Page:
Sutherland A, Gardner J & Meenan-Strain C (1996) Reading Recovery in Northern Ireland: the First Two Years. Making Belfast Work Initiative.
This report sets out the findings from an evaluation of the first two years of the introduction of the Reading Recovery programme to Northern Ireland schools. It details the early stages of what has now become a Province-wide initiative but which at the time of the study was a major innovation in only two of the educational and library board areas. The evaluation was concerned with the implementation of the project and its impact on the pupils, teachers and schools involved.
After an overview of the findings, Part 1 of the main report provides a context for the evaluation and brief details about its design. The two main parts, Part 2 and Part 3, present the findings from the parallel studies, which used qualitative and quantitative methods respectively. Part 2 addresses the overarching question: ‘How is Reading Recovery being implemented in Northern Ireland?' while Part 3 compares the progress of Reading Recovery pupils with that of other groups of pupils.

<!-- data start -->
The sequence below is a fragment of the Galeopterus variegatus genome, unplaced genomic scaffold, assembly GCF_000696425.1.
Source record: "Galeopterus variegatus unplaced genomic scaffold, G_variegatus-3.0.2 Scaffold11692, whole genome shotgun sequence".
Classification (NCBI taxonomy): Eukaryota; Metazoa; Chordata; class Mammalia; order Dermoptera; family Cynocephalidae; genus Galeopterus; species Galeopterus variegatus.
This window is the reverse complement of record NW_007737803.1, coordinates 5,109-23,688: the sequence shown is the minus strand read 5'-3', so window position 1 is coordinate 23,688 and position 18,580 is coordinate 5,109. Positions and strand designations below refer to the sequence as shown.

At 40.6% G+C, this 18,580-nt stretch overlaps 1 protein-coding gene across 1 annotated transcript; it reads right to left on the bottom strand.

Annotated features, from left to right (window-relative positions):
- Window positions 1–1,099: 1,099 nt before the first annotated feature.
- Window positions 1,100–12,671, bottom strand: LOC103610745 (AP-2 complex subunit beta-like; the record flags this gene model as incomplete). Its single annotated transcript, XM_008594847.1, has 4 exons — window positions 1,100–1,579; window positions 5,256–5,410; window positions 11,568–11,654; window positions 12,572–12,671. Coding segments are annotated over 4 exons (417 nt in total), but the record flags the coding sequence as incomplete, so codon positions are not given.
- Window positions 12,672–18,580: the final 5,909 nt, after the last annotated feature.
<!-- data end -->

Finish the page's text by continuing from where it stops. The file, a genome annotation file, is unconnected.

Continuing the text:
The overwhelming perception of those involved in the initiative was that Reading Recovery is a valuable addition to a school's activities, not only because of its benefits for individual pupils but also because of its potential influence on the teaching methods of the teachers and on the schools' policies and practices in early years' education. The quantitative aspects of the study show that a typical pupil completing the programme might well remain in the lower half of the class but still be able to access the mainstream activities of the class. However, the results do suggest that in this early stage of the initiative's development, the gains made by pupils may be less than those reported in certain other studies, and for some pupils may not be as long lasting. These and other important issues are addressed in the report.
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